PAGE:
After paralyzing spinal cord injury the adult nervous system has little ability to 'heal' spinal connections, and it is assumed to be unable to develop extra-spinal recovery strategies to bypass the lesion. We challenge this assumption, showing that completely spinalized adult rats can recover unassisted hindlimb weight support and locomotion without explicit spinal transmission of motor commands through the lesion. This is achieved with combinations of pharmacological and physical therapies that maximize cortical reorganization, inducing an expansion of trunk motor cortex and forepaw sensory cortex into the deafferented hindlimb cortex, associated with sprouting of corticospinal axons. Lesioning the reorganized cortex reverses the recovery. Adult rats can thus develop a novel cortical sensorimotor circuit that bypasses the lesion, probably through biomechanical coupling, to partly recover unassisted hindlimb locomotion after complete spinal cord injury.
- Anitha Manohar
- Guglielmo Foffani
- Patrick D Ganzer
- John R Bethea
The funders had no role in study design, data collection and interpretation, or the decision to submit the work for publication.
Animal experimentation: All animal procedures were conducted in accordance with Drexel University Institutional Animal Care and Use Committee-approved protocols (Protocol# 20069 and Protocol#18374)
- Ole Kiehn, Karolinska Institutet, Sweden
© 2017, Manohar et al.
This article is distributed under the terms of the Creative Commons Attribution License permitting unrestricted use and redistribution provided that the original author and source are credited.
Skeletal muscles support the stability and mobility of the skeleton but differ in biomechanical properties and physiological functions. The intrinsic factors that regulate muscle-specific characteristics are poorly understood. To study these, we constructed a large atlas of RNA-seq profiles from six leg muscles and two locations from one muscle, using biopsies from 20 healthy young males. We identified differential expression patterns and cellular composition across the seven tissues using three bioinformatics approaches confirmed by large-scale newly developed quantitative immune-histology procedures. With all three procedures, the muscle samples clustered into three groups congruent with their anatomical location. Concomitant with genes marking oxidative metabolism, genes marking fast- or slow-twitch myofibers differed between the three groups. The groups of muscles with higher expression of slow-twitch genes were enriched in endothelial cells and showed higher capillary content. In addition, expression profiles of Homeobox (HOX) transcription factors differed between the three groups and were confirmed by spatial RNA hybridization. We created an open-source graphical interface to explore and visualize the leg muscle atlas (https://tabbassidaloii.shinyapps.io/muscleAtlasShinyApp/). Our study reveals the molecular specialization of human leg muscles, and provides a novel resource to study muscle-specific molecular features, which could be linked with (patho)physiological processes.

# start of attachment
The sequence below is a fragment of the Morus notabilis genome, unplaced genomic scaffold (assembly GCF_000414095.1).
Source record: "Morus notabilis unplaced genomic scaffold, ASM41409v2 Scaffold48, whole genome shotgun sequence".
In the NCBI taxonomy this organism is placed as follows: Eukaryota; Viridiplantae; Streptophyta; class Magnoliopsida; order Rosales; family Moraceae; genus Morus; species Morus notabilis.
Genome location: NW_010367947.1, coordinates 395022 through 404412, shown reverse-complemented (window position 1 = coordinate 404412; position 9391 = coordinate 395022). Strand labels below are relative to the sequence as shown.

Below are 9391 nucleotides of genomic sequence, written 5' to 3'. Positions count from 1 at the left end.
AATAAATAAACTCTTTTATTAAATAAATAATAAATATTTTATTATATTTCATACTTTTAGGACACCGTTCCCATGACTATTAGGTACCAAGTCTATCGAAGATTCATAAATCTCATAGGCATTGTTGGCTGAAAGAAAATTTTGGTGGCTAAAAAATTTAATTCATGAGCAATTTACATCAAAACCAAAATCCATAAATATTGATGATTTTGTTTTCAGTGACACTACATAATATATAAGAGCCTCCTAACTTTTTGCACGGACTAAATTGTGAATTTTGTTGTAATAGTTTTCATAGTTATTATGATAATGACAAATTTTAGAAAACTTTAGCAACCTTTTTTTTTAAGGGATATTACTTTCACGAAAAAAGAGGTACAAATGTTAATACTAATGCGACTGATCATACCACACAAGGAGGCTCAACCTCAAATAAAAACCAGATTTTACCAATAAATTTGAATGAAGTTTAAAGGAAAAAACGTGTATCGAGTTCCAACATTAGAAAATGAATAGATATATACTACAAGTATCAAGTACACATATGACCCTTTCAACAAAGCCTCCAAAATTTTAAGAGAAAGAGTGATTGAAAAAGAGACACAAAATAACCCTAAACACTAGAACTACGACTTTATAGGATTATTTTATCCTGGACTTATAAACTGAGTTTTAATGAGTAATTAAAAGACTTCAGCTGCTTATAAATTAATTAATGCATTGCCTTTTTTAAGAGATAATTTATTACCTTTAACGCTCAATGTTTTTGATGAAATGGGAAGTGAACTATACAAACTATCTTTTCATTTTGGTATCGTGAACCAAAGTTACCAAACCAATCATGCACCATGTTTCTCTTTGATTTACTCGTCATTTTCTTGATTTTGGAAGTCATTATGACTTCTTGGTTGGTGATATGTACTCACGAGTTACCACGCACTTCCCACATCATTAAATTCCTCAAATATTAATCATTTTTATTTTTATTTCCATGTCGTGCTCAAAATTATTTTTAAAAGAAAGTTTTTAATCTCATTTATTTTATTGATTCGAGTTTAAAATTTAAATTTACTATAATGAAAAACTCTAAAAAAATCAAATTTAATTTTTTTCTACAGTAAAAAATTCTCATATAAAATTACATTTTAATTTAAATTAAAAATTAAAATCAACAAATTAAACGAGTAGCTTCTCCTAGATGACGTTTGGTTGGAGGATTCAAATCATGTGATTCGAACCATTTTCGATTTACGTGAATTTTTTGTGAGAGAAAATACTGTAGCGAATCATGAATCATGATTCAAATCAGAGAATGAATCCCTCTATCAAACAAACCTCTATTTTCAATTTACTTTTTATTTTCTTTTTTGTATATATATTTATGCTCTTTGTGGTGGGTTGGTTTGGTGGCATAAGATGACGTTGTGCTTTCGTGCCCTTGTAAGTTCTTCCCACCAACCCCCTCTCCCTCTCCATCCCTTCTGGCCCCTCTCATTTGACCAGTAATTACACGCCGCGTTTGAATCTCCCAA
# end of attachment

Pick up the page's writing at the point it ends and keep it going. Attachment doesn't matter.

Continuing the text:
In developing rats, behavioral state exerts a profound modulatory influence on neural activity throughout the sensorimotor system, including primary motor cortex (M1). We hypothesized that similar state-dependent modulation occurs in prefrontal cortical areas with which M1 forms functional connections. Here, using 8- and 12-day-old rats cycling freely between sleep and wake, we record neural activity in M1, secondary motor cortex (M2), and medial prefrontal cortex (mPFC). At both ages in all three areas, neural activity increased during active sleep (AS) compared with wake. Also, regardless of behavioral state, neural activity in all three areas increased during periods when limbs were moving. The movement-related activity in M2 and mPFC, like that in M1, is driven by sensory feedback. Our results, which diverge from those of previous studies using anesthetized pups, demonstrate that AS-dependent modulation and sensory responsivity extend to prefrontal cortex. These findings expand the range of possible factors shaping the activity-dependent development of higher-order cortical areas.